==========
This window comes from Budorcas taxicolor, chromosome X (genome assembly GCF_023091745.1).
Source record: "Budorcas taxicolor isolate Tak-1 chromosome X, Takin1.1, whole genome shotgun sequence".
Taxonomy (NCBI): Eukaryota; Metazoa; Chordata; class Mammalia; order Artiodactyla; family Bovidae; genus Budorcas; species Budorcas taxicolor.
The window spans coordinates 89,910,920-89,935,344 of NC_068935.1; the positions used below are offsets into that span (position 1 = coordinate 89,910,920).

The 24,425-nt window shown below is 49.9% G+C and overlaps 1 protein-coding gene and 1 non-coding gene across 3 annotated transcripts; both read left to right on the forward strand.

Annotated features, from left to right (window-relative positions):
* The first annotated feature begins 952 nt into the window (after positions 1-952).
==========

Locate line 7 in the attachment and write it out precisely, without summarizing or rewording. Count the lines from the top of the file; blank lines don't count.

* The first annotated feature begins 952 nt into the window (after positions 1-952).